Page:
scipy: 0.19.0
        numoy: 1.12.1
        matplotlib: 2.0.2
        pandas: 0.20.1
        statsmodels: 0.8.0
        sklearn: 0.18.1

        tensorflow: 0.12.1
        Using TensorFlow backend.
        keras: 2.0.5

        But the bug still existed.Is the version of tensorFlow too odd?How could I do?

        • Jason Brownlee August 18, 2017 at 4:39 pm #

          It might be, I am running v1.2.1.

          Perhaps try running Keras off Theano instead (e.g. change the backend in the ~/.keras.jason config)

  4. Songbin Xu August 15, 2017 at 10:42 pm #

    It seems that inv_y = scaler.inverse_transform(test_X)[:,0] is not the actual, should inv_yhat be compared with test_y but not pollution(t-1)? Because I think this inv_y here means pollution(t-1). Is this prediction equals to only making a time shifting from the current known pollution value (which means the models just take pollution(t) as the prediction of pollution(t+1))?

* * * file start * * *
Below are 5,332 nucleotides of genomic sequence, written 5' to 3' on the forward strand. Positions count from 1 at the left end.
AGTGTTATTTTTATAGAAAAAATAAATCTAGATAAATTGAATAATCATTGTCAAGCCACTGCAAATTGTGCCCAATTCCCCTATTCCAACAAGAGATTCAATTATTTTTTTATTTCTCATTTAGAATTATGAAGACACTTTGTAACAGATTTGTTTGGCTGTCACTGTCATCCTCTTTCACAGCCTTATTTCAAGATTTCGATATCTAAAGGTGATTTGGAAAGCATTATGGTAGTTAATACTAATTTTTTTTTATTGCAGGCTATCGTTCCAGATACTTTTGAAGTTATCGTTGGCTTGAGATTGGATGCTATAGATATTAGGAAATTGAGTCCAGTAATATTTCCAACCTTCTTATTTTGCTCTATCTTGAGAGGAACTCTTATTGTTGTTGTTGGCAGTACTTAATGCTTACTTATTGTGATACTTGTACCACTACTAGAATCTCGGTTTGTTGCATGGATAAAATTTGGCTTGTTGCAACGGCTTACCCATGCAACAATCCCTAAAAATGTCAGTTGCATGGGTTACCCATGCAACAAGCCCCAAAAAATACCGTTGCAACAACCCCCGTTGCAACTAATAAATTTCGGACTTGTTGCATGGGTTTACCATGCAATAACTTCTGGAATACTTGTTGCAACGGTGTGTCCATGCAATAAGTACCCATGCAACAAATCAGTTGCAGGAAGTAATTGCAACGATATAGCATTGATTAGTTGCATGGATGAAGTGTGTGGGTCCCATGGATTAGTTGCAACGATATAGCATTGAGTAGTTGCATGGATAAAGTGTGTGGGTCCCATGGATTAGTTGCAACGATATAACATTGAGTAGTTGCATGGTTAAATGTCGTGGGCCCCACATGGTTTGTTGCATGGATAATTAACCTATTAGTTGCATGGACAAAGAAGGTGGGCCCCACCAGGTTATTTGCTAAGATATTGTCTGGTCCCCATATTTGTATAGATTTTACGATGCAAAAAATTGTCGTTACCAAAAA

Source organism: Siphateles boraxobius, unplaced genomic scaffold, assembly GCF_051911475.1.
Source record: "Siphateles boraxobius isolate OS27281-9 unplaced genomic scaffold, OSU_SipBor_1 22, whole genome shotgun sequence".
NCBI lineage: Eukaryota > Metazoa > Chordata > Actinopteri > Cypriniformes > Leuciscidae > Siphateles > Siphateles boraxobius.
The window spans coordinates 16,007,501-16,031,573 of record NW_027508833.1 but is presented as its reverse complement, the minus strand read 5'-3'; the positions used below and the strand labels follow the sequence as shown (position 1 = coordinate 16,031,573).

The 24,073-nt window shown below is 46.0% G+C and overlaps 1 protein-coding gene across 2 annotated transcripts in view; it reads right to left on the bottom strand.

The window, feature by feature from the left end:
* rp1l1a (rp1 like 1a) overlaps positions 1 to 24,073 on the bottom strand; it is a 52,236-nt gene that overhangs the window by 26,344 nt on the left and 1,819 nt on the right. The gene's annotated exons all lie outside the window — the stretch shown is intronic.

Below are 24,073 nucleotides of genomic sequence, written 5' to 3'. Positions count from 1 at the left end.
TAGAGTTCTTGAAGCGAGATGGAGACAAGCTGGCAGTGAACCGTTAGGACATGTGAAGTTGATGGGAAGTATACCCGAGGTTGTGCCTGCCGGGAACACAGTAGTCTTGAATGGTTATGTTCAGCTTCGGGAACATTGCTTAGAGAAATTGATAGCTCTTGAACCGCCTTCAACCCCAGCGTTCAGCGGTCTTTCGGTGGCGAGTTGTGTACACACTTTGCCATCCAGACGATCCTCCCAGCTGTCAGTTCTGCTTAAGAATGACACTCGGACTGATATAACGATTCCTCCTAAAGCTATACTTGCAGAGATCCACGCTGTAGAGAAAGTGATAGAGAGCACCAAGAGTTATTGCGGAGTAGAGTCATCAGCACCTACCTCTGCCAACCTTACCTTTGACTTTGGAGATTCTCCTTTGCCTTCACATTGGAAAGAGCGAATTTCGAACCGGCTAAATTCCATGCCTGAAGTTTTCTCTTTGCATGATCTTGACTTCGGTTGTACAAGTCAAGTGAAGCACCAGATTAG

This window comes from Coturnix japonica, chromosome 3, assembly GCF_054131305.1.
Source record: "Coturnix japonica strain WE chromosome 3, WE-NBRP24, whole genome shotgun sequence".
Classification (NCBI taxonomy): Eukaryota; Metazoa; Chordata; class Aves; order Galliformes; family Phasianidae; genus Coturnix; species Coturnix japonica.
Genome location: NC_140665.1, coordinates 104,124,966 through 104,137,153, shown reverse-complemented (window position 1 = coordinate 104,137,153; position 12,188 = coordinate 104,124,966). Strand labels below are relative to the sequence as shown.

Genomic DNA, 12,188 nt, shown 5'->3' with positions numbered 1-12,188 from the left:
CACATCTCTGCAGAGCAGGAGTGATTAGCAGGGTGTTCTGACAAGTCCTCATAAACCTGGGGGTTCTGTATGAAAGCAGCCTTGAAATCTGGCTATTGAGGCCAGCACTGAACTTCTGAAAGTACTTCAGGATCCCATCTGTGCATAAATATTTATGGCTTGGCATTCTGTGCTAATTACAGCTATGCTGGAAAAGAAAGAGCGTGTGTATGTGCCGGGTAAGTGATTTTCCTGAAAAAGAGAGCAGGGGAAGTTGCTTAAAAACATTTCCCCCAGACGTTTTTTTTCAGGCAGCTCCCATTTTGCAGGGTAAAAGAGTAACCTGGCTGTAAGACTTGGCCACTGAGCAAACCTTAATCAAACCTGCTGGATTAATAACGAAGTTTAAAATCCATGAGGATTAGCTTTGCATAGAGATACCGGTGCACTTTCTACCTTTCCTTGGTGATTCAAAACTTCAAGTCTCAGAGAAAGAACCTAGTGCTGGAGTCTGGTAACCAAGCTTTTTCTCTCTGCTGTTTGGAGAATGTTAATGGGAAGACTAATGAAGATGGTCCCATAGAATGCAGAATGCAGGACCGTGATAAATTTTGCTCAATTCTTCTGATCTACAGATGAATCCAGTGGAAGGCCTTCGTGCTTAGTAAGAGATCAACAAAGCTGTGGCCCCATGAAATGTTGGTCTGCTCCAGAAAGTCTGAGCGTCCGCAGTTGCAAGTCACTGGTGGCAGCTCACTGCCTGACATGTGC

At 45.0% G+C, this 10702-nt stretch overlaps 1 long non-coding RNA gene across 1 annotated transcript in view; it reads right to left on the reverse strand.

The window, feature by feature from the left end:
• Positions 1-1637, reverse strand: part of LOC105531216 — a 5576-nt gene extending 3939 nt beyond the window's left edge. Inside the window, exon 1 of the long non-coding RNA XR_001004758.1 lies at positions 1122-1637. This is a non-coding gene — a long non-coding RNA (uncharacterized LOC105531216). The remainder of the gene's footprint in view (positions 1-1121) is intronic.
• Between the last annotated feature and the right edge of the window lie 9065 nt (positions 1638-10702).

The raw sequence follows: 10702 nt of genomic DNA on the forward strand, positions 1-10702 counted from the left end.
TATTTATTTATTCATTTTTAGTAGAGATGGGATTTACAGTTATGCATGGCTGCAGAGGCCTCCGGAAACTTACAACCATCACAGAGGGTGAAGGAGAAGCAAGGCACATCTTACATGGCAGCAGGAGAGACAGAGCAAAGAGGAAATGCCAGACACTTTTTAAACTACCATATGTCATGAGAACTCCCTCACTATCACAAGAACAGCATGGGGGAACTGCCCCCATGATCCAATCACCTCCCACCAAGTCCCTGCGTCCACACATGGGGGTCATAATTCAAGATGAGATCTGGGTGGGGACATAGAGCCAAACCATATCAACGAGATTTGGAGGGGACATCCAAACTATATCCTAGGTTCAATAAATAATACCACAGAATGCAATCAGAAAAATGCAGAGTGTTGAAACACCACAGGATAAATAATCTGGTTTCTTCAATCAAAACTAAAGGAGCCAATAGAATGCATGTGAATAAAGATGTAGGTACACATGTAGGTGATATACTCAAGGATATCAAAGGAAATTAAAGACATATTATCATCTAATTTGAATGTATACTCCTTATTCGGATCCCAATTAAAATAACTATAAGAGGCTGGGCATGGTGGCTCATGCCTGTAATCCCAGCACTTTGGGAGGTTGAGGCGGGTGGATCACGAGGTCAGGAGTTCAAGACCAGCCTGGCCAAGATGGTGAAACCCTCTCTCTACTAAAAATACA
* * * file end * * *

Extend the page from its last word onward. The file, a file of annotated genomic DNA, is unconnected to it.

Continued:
• Jason Brownlee August 16, 2017 at 6:35 am #

      Sorry, I’m not sure I follow. Can you please restate your question, perhaps with an example?

      • Songbin Xu August 16, 2017 at 7:36 pm #

        Sorry for the confusing expression. In fact, the series_to_supervised() function would create a DataFrame whose columns are: [ var1(t-1), var2(t-1), …, var1(t) ] where ‘var1’ represents ‘pollution’, therefore, the first dimension in test_X (that is, test_X[:,0]) would be ‘pollution(t-1)’. However, in the code you calculate the rmse between inv_yhat and test_X[:,0], even though the rmse is low, it could only shows that the model’s prediction for t+1 is close to what it has known at t.